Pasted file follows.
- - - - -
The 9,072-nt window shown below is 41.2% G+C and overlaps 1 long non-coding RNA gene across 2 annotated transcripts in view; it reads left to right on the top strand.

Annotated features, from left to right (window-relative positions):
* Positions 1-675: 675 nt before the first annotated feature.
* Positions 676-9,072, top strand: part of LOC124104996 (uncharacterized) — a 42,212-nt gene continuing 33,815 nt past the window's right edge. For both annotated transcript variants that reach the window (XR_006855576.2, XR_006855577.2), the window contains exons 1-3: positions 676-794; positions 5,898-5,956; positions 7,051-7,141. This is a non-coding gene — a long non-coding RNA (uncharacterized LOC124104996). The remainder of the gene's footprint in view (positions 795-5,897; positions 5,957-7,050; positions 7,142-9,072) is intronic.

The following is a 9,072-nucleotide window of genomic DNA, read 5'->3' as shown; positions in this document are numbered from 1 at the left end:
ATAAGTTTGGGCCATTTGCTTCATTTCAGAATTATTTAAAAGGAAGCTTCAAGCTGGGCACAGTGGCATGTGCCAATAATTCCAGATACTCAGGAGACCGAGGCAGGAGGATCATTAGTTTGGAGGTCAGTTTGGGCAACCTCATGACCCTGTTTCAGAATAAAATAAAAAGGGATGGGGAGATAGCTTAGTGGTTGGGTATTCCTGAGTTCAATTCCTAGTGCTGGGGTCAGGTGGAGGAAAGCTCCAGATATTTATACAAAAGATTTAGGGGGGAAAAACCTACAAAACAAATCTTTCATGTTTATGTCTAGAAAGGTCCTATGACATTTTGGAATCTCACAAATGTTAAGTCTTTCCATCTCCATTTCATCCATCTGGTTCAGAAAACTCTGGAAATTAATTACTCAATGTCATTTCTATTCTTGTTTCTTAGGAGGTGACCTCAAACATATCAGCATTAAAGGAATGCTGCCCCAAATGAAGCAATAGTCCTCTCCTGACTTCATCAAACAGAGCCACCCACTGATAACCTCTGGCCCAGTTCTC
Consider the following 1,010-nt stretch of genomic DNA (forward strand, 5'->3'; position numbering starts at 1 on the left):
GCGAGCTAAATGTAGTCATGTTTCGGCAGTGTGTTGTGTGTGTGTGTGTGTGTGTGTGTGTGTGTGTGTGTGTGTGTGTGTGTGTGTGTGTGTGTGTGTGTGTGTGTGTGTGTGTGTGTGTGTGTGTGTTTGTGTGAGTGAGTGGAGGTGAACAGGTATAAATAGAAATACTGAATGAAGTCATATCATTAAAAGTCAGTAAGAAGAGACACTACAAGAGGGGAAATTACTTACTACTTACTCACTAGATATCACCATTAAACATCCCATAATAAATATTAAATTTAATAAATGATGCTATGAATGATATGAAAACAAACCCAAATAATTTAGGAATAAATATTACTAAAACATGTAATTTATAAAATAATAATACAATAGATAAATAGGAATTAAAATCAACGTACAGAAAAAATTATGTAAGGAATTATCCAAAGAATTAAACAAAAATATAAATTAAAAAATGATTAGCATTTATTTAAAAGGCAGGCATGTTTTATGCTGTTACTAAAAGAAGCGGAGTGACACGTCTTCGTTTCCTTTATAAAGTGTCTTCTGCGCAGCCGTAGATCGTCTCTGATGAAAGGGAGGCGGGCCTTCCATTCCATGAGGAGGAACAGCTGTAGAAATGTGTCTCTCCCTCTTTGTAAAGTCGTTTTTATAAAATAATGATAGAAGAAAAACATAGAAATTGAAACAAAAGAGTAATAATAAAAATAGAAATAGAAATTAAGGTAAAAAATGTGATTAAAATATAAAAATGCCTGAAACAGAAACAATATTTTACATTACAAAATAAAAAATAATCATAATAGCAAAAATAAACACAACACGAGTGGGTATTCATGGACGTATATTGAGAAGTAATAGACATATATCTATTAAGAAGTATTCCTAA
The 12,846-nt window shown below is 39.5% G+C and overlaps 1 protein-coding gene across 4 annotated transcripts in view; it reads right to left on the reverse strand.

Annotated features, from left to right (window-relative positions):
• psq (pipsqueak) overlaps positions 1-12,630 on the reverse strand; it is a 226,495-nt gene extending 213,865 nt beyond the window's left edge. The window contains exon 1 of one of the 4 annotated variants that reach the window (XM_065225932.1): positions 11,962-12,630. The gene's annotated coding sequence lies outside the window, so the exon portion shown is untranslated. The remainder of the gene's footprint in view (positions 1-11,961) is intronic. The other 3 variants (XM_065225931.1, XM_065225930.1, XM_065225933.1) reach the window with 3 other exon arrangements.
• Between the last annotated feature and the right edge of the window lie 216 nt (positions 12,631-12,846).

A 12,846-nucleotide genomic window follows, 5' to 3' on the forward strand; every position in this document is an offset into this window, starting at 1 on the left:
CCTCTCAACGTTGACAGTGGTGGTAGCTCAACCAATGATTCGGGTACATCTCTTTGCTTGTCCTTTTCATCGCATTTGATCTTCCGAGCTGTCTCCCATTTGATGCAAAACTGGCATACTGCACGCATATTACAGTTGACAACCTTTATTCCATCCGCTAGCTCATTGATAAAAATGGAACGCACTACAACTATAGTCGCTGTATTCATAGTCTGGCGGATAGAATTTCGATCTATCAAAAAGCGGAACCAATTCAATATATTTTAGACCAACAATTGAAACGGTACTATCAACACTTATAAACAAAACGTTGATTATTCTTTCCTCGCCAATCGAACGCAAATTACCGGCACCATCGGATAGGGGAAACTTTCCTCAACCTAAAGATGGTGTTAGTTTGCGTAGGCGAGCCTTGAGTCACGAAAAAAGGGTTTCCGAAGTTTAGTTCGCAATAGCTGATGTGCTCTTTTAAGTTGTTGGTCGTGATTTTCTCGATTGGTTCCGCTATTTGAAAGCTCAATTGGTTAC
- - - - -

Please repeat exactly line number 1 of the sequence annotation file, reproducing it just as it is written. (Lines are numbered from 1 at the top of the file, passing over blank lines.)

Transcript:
The 9,072-nt window shown below is 41.2% G+C and overlaps 1 long non-coding RNA gene across 2 annotated transcripts in view; it reads left to right on the top strand.